Browns vs. Cardinals: 6 Things We Learned in Cardinals' 20-17 Overtime Win
In typical fashion, the Arizona Cardinals win another close game in overtime.
The Cleveland Browns looked dominant in the first half, but after making some much-needed halftime adjustments, the Cardinals took control of the game in the second half.
Quarterback John Skelton started off slow against the Browns at the University of Phoenix Stadium, but picked it up and led Arizona into overtime.
Following another electrifying 32-yard punt return by Patrick Peterson, the Cardinals got workable field position at Cleveland's 40-yard-line. On a 3rd-and-6 from the Browns' 36-yard-line, Larry Fitzgerald hauled in a 32-yard pass to land the desert birds at the 4-yard-line. Jay Feely took it from there and made the 22-yard chip-shot to take Arizona to .500 on the season.
Be sure to take your high blood pressure medication before you follow along as I outline the keys to another exhilarating Arizona overtime win over the Browns.
Cardinals Defense Makes a Stand
The Cleveland Browns came into the game against the Arizona Cardinals ranked near the bottom of the league in almost every category on offense. In the first half of the game, the Browns appeared more dominant than the Cardinals on both sides of the ball.
Prior to the Cardinals' touchdown at the end of the second quarter, Arizona had only one offensive snap in Browns' territory. The Browns had several long drives and wore down the normally dominant Cardinal defense.
The Cardinals needed halftime to regroup. And regroup they did.
Defensive Coordinator Ray Horton dialed up several exotic blitz packages that kept Browns quarterback Seneca Wallace off balance.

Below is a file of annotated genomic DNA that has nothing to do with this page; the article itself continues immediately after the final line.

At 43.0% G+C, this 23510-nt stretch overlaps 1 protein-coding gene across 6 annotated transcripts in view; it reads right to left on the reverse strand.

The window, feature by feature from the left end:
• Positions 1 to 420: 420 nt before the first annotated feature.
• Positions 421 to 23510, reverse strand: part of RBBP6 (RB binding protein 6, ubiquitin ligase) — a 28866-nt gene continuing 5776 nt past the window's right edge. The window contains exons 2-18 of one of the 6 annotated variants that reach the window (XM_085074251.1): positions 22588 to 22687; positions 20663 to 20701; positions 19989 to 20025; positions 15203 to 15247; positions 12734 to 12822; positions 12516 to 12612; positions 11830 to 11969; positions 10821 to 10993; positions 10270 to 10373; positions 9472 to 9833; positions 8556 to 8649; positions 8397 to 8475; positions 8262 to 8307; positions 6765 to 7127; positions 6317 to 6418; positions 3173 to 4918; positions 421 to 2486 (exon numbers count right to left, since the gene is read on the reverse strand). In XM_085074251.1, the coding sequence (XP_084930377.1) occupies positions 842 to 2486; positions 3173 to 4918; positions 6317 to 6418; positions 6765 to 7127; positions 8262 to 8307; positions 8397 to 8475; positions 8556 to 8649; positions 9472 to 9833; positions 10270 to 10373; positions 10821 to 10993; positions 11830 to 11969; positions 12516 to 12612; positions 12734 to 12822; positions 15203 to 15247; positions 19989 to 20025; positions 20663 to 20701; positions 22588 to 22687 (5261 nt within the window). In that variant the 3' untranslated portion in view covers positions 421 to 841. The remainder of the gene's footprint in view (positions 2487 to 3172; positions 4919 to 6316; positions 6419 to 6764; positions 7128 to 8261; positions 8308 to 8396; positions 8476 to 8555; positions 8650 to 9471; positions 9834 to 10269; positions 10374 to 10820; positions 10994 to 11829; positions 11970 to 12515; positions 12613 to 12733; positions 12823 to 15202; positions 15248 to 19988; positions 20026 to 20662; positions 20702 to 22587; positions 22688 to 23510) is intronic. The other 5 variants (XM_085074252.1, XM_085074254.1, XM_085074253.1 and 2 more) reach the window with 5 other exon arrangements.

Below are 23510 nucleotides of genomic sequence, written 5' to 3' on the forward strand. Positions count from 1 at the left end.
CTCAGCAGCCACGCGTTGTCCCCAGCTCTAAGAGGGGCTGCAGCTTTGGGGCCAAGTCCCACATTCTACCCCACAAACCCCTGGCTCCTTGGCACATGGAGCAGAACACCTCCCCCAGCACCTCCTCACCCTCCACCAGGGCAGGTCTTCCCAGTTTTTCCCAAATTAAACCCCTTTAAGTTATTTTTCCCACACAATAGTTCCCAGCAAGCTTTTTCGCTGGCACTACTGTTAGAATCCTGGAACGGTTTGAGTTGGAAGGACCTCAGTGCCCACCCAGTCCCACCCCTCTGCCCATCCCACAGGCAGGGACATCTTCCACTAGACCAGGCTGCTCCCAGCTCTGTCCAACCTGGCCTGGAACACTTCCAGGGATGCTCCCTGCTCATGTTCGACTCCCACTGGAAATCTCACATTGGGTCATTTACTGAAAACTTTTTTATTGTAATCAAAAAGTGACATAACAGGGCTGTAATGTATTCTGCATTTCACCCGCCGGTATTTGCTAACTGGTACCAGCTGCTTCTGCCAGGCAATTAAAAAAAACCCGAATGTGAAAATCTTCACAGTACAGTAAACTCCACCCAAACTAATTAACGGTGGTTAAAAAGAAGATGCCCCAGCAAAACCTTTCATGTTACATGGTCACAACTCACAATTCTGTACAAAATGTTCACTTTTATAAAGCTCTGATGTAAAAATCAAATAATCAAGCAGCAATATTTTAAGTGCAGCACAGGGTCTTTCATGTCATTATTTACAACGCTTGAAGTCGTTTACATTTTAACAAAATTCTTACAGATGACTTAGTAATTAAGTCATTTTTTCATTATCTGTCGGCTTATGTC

Arizona has forged itself into one of the strongest defenses in the league. Arizona's front seven kept Browns' running back Peyton Hillis to 3.8 yards per carry and kept the Cardinals in the playoff race.
Beanie Wells Makes Most of Limited Opportunities
In the first half of play, Arizona Cardinals running back Beanie Wells ran for 22 yards on six carries. Wells was under used against the Cleveland Browns' 31st-ranked run defense in the first half.
In order for Wells to get into a rhythm, he needs to get the rock at least 12-15 times a half. Wells only averaged 3.4 yards per carry against the Browns. Perhaps, his knee is still bothering him more than the Cardinals have let on. After at least one carry, he appeared to favor his right knee.
While the Cardinals did not utilize the punishing running often (Wells only received a total of 15 carries the entire game), they did use him effectively.
When the Cardinals found themselves on the 1-yard line, they turned to Wells, and he punched it in on his first attempt. Just last week, the Browns stonewalled Pittsburgh Steelers running back Rashard Mendenhall at the goal line on four consecutive attempts.
Because of his ability to break any given run for a touchdown, Wells forces defenses to remain honest and always look for the run when he's in the game.
John Skelton Started Cold, Finishes Hot
For almost the entire first half of the game, Arizona Cardinals quarterback John Skelton played flustered; he overthrew several passes, put the ball behind receivers and was not comfortable in the pocket.
On the final drive of the first quarter, however, he settled down, took control over the Cardinals' two-minute offense and placed a touchdown strike to wide receiver Andre Roberts.